The general elections of 1945, 1979 and 1997 are rightly deemed to be milestones in postwar British political history. But if Ed Miliband leads Labour to victory in 2015, that achievement will instantly earn itself a place in the history books.
Put to one side Labour’s narrow win in February 1974 – when it won fewer votes but a handful more seats than Edward Heath – and there is not a single example in the last 80 years of an opposition party returning to power with an overall majority after a single parliament.
But by having avoided the rancour that normally accompanies its loss of office, and faced with a coalition government lacking in direction and achievement, the goal of winning a majority is one to which Labour can aspire. This is the central premise of the Campaign for a Labour Majority which Progress launches this month.
This is not to deny the gloomy historical precedents or the difficult political terrain which lies ahead. As Peter Kellner of YouGov argues on page 14-21, not only is Labour attempting a comeback which no other opposition has achieved in decades, its polling performance since 2010 remains somewhat short of that required to win outright in 2015. ‘No opposition party has gone on to win without at some point achieving a lead of at least 20 per cent,’ Kellner writes – and even that is no guarantee as Neil Kinnock, who led Labour to a 23-point lead two years before the 1992 general election, discovered to his cost. Sky News’ projections from the local elections – which showed Labour just short of a majority – confirm this analysis.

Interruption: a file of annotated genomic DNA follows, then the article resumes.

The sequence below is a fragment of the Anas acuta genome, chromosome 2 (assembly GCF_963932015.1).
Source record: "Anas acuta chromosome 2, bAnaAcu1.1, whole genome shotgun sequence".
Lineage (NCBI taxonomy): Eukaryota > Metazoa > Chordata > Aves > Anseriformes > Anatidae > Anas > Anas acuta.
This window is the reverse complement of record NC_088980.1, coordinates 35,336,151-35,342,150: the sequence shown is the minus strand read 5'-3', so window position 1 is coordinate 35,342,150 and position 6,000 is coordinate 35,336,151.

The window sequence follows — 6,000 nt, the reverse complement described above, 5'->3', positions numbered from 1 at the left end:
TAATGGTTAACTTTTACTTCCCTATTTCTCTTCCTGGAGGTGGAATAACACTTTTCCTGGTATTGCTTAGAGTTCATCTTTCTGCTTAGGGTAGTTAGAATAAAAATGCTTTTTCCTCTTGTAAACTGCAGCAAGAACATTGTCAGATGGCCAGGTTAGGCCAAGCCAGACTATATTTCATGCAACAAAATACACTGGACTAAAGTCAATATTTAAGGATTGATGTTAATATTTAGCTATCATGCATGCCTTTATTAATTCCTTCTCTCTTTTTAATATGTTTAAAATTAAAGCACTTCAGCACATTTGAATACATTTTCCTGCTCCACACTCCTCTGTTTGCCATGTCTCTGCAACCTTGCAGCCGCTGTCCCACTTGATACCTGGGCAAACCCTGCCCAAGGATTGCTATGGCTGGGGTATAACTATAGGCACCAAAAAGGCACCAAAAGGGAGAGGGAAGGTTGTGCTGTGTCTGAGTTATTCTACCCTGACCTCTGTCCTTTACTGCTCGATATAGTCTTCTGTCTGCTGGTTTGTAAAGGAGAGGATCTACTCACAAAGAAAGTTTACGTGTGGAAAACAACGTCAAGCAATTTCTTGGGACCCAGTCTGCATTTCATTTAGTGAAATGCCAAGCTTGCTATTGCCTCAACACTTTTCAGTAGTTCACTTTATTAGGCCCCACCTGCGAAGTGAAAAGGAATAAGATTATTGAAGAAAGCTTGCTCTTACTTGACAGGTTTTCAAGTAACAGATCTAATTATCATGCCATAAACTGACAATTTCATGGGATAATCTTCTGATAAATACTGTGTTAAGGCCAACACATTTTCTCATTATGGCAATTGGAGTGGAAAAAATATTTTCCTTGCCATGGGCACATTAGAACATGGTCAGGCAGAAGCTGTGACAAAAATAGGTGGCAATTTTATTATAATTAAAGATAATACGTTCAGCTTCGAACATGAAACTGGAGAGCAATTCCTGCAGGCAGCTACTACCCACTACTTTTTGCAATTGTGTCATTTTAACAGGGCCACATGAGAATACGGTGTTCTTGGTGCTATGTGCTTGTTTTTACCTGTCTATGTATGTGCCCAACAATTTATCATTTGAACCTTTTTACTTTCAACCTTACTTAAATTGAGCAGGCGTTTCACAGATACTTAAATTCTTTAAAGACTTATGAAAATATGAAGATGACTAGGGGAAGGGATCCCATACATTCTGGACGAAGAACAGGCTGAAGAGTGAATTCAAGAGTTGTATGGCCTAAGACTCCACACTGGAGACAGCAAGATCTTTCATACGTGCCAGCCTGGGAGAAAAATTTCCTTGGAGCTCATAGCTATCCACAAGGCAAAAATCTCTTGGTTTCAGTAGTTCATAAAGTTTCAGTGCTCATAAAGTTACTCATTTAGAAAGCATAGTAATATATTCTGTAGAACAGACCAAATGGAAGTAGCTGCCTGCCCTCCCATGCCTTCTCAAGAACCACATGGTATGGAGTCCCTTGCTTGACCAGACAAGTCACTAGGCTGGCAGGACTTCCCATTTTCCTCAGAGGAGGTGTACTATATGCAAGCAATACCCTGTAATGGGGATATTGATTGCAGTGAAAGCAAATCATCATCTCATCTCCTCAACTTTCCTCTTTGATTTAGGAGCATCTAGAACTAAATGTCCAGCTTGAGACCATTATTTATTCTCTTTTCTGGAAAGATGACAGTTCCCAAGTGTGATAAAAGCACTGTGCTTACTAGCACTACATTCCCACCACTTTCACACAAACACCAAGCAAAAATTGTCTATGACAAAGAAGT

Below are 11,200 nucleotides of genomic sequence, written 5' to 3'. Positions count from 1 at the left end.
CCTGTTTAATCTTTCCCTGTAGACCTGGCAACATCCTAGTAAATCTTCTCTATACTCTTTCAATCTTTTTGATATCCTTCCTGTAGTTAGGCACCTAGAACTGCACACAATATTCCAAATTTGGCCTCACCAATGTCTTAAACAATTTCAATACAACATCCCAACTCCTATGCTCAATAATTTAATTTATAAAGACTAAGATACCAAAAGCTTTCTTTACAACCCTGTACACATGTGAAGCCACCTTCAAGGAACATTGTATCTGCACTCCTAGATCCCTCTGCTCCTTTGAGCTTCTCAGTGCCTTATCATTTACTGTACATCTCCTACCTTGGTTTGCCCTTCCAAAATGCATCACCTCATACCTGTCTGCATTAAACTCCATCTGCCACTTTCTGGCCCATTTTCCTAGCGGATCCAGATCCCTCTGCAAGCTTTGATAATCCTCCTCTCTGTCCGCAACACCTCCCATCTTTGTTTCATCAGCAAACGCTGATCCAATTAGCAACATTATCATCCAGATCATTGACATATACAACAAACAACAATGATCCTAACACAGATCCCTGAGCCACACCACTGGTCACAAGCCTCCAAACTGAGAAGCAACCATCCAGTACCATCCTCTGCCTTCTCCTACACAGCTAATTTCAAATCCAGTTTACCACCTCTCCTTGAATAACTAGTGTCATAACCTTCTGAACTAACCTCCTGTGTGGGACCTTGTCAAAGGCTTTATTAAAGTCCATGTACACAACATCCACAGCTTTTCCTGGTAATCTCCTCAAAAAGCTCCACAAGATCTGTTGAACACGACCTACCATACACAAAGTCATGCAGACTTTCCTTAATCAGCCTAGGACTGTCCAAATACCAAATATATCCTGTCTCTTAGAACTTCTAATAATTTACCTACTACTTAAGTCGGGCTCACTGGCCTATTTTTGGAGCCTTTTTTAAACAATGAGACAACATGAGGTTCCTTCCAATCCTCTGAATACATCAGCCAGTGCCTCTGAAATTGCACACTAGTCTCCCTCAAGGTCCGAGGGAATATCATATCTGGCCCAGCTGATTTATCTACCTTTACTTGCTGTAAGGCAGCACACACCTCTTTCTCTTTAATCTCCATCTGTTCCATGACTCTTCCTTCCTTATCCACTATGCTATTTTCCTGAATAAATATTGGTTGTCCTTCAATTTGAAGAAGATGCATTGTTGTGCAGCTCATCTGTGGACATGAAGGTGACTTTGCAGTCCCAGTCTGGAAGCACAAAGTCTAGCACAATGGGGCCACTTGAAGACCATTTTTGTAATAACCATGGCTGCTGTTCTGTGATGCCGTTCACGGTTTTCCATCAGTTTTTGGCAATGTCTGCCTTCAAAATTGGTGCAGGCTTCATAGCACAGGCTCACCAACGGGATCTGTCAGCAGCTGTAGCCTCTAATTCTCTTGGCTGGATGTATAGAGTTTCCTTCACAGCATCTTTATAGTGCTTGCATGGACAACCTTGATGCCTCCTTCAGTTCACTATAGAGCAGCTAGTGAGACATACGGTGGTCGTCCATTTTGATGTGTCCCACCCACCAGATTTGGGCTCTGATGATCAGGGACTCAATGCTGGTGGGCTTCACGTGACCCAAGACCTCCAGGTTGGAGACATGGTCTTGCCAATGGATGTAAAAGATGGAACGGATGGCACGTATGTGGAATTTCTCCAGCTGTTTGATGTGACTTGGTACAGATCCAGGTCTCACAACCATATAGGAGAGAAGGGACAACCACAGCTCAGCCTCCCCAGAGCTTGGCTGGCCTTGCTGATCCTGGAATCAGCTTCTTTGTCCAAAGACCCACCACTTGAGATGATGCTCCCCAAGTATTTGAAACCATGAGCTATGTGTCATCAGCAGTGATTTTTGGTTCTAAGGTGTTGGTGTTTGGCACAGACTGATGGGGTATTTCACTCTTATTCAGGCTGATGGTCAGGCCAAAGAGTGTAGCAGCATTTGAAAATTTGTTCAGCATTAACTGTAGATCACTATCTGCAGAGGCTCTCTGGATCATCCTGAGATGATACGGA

None of this is to negate the achievements of Ed Miliband’s leadership since 2010. He has united the progressive vote behind Labour and built a consistent lead in the polls. But, as Marginal Difference, Lewis Baston’s pamphlet for Progress last year, noted, ‘merely holding Liberal Democrat converts is enough to make it impossible for the other parties to form a non-Labour government but not enough for Labour to win a working majority’.
From the party’s list of target seats, Kellner concludes that Labour probably needs to take 60 directly from the Conservatives. And, moreover, 57 of them are likely to be defended by Tory candidates standing for re-election for the first time; such incumbents, Kellner estimates, normally receive a ‘bonus’ of 1,000-2,000 votes. These calculations suggest that the party may need a national swing of seven per cent, and a similar size lead in the national vote.
So where does Labour stand two years before the crucial test? Exclusive polling for Progress by YouGov underscores the advances the party has made over the past three years and underlines the challenges it still needs to surmount. On the positive side of the ledger, Labour leads the Conservatives on nine of the 12 issues that YouGov put to voters when it asked what they would expect from either party if it secured a clear majority in 2015. More voters, for instance, expect Labour would be ‘on the side of people like you’; would ensure public services deliver good value for money; and understands the problems Britain faces. However, Labour’s leads on some critical issues – that, for example, it would take the right decisions to help an economic recovery – are perilously small. And on some measures – most importantly, its ability to take tough and unpopular decisions – Labour lags the Conservatives badly. These weaknesses, suggests Kellner, could prove critical in a tight election campaign.